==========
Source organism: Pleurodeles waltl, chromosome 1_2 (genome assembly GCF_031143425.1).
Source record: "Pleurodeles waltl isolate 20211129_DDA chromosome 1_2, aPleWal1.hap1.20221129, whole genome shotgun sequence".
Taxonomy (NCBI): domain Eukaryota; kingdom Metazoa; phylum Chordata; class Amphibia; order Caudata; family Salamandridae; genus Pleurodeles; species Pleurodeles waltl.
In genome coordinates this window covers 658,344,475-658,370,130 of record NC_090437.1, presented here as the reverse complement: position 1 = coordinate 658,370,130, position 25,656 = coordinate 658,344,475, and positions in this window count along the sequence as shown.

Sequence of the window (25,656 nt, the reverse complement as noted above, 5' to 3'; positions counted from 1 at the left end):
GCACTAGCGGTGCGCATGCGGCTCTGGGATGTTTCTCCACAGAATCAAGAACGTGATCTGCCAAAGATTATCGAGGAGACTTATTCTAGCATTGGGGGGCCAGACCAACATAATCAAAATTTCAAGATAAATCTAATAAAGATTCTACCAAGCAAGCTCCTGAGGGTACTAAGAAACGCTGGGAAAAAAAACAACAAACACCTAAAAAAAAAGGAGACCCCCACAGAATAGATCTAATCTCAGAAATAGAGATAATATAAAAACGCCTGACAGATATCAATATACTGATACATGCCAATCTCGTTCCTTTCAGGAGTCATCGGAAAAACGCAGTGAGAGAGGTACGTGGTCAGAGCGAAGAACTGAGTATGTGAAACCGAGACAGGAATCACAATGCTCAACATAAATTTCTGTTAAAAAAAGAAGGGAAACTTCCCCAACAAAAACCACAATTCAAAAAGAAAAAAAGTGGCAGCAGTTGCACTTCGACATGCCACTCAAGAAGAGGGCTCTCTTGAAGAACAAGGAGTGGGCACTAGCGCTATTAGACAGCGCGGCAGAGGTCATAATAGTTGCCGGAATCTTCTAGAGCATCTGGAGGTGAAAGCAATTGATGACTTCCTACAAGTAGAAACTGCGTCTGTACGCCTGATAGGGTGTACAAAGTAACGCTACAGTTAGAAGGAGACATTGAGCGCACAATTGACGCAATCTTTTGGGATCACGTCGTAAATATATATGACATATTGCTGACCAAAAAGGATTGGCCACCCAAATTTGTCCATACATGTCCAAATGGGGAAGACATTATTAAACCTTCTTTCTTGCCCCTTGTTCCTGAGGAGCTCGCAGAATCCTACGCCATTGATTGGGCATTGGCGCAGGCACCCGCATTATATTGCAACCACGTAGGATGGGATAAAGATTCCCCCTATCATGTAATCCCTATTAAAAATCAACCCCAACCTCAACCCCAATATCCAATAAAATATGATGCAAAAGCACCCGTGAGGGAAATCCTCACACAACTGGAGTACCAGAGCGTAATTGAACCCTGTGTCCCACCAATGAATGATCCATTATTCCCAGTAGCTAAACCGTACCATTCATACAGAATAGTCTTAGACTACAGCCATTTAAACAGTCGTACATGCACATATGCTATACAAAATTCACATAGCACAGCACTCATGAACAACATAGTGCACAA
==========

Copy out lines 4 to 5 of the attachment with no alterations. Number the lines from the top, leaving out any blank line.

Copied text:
In genome coordinates this window covers 658,344,475-658,370,130 of record NC_090437.1, presented here as the reverse complement: position 1 = coordinate 658,370,130, position 25,656 = coordinate 658,344,475, and positions in this window count along the sequence as shown.

Sequence of the window (25,656 nt, the reverse complement as noted above, 5' to 3'; positions counted from 1 at the left end):